China Joins With Russia
On 16 July 2001 the presidents of Russia and China met in Moscow to sign a Treaty for Good Neighborliness, Friendship and Cooperation. As early as May 1999, in the wake of U.S. military operations against Serbia, Chinese generals were visiting Moscow to arrange "close cooperation" with the Russian General Staff. The proposed cooperation included new weapons developments, weapons production, military planning and joint military operations.
The 2001 Sino-Russian "friendship treaty" calls for joint actions to offset U.S. strategic advantages. It also formalized arms sales and military technology transfers from Russia to China. Since 1999 the Chinese have received from Russia advanced anti-ship missiles, destroyers, submarines and fighter aircraft. According to findings of the House Select Committee on U.S. National Security and Military Commercial Concerns with the People's Republic of China, Russian experts were found to be helping the Chinese improve their nuclear missiles forces. This degree of cooperation surprised committee chairman Chris Cox, who expressed bafflement when testifying on the matter before a Senate committee.
In recent years the Chinese have staged military exercises with the Russians, including exercises involving the Russian Pacific Fleet. The degree of cooperation between the two countries is alarming, though U.S. politicians prefer to ignore the implied threat, not knowing what to do about it.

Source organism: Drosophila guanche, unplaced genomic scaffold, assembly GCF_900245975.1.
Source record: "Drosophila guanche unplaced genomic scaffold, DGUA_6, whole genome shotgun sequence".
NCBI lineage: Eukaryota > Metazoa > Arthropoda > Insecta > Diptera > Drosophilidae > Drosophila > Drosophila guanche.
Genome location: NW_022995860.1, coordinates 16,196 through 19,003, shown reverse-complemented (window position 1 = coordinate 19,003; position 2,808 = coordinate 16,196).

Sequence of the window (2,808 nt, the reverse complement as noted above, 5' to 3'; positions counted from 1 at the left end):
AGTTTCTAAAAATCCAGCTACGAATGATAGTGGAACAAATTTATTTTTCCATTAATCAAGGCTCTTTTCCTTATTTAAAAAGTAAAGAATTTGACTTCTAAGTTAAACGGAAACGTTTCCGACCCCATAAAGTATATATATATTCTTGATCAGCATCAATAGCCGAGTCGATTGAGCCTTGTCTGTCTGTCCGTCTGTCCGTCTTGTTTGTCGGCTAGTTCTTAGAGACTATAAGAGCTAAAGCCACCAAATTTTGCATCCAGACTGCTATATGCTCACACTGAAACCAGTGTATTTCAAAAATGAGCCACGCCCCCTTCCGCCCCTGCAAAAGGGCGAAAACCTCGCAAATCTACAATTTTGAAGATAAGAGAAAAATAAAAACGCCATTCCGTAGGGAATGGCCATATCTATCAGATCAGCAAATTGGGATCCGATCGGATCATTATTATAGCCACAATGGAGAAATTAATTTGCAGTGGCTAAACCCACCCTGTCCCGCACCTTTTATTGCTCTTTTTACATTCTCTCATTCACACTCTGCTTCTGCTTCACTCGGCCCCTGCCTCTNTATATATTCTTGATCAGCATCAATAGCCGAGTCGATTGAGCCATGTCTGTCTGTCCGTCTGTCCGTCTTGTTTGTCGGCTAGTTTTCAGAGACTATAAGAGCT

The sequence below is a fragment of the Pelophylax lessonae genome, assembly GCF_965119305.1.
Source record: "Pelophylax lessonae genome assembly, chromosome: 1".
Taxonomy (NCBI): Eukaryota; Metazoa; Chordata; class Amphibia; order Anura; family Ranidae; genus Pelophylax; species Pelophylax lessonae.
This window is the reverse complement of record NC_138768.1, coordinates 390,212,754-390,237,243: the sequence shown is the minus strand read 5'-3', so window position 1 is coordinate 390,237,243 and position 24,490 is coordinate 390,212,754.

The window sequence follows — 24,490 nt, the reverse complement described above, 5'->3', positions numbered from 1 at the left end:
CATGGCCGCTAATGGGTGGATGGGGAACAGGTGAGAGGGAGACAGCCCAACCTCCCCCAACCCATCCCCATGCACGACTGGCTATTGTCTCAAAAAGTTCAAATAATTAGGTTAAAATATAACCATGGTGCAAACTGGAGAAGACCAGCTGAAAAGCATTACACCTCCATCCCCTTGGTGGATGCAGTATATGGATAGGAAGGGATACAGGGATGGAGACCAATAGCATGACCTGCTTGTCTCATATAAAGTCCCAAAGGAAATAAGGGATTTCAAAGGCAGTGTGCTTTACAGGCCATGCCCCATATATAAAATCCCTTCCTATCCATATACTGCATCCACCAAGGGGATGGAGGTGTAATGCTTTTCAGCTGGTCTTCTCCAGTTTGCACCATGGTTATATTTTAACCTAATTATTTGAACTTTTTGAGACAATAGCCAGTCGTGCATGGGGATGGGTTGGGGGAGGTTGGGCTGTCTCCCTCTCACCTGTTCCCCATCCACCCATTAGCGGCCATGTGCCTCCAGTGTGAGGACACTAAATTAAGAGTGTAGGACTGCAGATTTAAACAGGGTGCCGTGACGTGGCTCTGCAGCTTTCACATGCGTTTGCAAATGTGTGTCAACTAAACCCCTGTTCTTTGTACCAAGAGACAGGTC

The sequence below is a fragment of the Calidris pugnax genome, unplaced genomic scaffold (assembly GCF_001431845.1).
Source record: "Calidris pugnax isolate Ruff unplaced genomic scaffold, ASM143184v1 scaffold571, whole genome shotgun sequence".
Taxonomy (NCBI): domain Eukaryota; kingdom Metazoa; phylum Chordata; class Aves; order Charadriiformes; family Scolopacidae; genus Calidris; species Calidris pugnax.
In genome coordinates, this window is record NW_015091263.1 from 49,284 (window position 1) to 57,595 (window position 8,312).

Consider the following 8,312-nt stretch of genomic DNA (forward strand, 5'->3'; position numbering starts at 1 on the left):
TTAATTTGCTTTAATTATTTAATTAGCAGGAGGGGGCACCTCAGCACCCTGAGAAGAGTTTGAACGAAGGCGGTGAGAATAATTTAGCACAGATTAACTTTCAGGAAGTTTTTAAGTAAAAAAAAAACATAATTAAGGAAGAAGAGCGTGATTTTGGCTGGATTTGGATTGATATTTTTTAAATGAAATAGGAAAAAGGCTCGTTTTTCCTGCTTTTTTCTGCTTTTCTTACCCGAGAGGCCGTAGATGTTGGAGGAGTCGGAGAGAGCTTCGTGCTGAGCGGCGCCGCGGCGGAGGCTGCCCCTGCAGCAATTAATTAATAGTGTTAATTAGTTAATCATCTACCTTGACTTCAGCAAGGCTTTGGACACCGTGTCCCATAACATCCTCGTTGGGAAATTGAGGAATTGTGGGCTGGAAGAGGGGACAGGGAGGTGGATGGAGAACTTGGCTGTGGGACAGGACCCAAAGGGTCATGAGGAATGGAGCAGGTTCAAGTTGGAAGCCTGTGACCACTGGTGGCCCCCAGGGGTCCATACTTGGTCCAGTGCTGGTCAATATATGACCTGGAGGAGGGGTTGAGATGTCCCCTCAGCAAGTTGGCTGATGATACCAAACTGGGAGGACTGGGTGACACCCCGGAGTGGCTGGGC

The Clash of Civilizations
According to Professor Samuel P. Huntington, people's cultural and religious identities are a primary source of conflict. In a 1993 Foreign Affairs article titled "The Clash of Civilizations," Huntington argued that "the principal conflicts of global politics will occur between nations and groups of different civilizations." He further stated: "The fault lines between civilizations will be the battle lines of the future."
Of course, Huntington did not originate the phrase "clash of civilizations." This phrase was previously coined by one of the West's leading experts on Islam, Professor Bernard Lewis of Princeton University, in a September 1990 Atlantic Monthly article titled "The Roots of Muslim Rage." In that article Lewis wrote: "the idea that religion and politics should be separated is relatively new...." With regard to Islam, this idea does not exist at all. This is significant, Lewis noted, because Islam has known periods "when it inspired in some of its followers a mood of hatred and violence. It is our misfortune that part ... of the Muslim world is now going through such a period...."